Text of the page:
Don’t forget to ask for their names and contact details, just in case you’d need to call them later on.
Call Your Auto Insurance Provider
As soon as you’ve noted and recorded everything you can recall about the crash, call your insurer. Tell them that you’ve been in an accident and that you’ve already filed a police report. You should also inform them about all the supporting documents you’ve collected.
Be ready with the name and the badge number of the reporting police officers. Your auto insurer is likely to require these details, as well as the photos and videos you captured.
Get a Thorough Medical Evaluation
Not all car accident injuries, such as whiplash, have immediately visible signs. In many cases, vehicle collisions also have delayed health effects. In one study, over half of the car accident patients had a herniated disc with no initial symptoms.
Also, as mentioned above, adrenaline may have made you feel as if you don’t have injuries. However, you may already have bone, muscle, or even head injuries.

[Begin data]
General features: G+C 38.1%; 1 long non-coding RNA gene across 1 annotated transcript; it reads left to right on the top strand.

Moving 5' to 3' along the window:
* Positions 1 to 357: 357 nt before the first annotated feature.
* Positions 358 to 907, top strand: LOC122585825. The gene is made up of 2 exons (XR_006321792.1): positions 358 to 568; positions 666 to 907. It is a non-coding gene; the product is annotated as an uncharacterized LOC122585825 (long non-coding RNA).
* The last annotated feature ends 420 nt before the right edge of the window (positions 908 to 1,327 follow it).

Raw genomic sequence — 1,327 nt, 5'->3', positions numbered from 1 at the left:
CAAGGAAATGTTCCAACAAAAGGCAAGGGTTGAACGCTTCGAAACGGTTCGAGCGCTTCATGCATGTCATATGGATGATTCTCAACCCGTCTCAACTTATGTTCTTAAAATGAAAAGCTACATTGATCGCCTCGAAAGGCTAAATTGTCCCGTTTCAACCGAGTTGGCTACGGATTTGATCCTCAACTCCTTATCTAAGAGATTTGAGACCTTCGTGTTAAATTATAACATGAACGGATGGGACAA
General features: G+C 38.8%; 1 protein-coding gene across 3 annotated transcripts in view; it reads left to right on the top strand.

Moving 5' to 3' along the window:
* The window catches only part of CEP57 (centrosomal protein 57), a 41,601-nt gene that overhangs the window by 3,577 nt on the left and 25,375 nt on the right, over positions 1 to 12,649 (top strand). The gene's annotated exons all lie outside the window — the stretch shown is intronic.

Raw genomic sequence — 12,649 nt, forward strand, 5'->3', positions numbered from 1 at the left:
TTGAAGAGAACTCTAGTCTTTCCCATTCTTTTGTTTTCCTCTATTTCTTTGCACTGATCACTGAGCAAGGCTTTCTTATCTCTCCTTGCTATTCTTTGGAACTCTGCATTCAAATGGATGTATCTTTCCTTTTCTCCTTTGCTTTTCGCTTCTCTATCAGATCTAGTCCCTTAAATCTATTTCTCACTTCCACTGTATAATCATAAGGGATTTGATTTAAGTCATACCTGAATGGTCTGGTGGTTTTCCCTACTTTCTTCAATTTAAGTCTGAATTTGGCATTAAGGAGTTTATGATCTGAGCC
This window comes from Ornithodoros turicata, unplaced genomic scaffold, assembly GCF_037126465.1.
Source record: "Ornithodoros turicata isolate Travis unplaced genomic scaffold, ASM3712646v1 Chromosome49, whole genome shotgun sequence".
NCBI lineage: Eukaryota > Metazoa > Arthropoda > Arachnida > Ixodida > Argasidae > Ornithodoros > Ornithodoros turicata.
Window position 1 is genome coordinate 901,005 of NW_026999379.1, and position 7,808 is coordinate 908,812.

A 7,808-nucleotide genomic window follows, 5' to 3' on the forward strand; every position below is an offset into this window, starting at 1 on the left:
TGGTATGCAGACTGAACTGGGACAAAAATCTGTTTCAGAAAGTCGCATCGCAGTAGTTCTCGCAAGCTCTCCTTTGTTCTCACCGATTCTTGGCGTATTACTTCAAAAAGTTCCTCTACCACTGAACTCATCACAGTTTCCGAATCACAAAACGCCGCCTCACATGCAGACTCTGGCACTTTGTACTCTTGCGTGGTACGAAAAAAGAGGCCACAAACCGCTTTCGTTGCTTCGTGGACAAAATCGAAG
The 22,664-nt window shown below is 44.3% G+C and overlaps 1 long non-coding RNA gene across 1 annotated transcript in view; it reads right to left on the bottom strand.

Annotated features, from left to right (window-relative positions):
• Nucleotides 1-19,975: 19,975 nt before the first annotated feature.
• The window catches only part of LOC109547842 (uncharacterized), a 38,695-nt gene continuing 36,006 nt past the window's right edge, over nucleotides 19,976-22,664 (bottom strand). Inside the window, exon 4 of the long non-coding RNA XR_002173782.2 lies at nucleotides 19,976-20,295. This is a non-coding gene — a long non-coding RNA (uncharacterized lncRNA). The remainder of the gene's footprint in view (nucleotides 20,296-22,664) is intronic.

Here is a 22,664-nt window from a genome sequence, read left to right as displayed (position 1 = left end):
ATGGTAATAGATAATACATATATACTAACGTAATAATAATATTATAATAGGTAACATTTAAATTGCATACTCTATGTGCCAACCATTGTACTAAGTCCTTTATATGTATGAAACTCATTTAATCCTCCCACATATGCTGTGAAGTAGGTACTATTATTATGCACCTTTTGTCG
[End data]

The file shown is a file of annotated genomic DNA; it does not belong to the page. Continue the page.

That’s why you should still see a doctor as soon as possible after a car crash. This also helps ensure that your insurer will cover your medical and hospital bills. Your medical reports will also serve as proof in case you decide to sue the other driver.
Seek the Help and Guidance of a Personal Injury Lawyer
It’s also a smart idea to get in touch with a personal injury lawyer after a car accident. Do this even if you live in one of the no-fault states, such as Florida or Michigan. In such cases, you may be able to sue outside of your state’s no-fault statute.
Calling a lawyer can be even more crucial if you sustained significant damage or injury. Do the same if you encounter a non-cooperative driver, or if the other party is blaming you for the crash. You should also bring your case to an attorney if the other party’s insurer is lowballing your payout.
A car accident lawyer can guide you right from the very start of the claims procedure. They’ll look into your case and see if there’s any other component that you can make a claim on.
A lawyer will also talk to all parties on your behalf, including insurers and witnesses. If there’s a chance of getting a bigger payout, then they may also take your case to court.
In a nutshell, a personal injury attorney will take over most of the claims process. This, in turn, will allow you to concentrate on your recovery.
Safeguard Your Rights as a Prudent and Responsible Driver
As you can see, there’s a lot of crucial steps to take after car accidents. However, it’s best to follow all these, especially if you get into a crash that’s not your fault. Just remember that the first thing to do is call for medical help, even if you don’t see any injuries.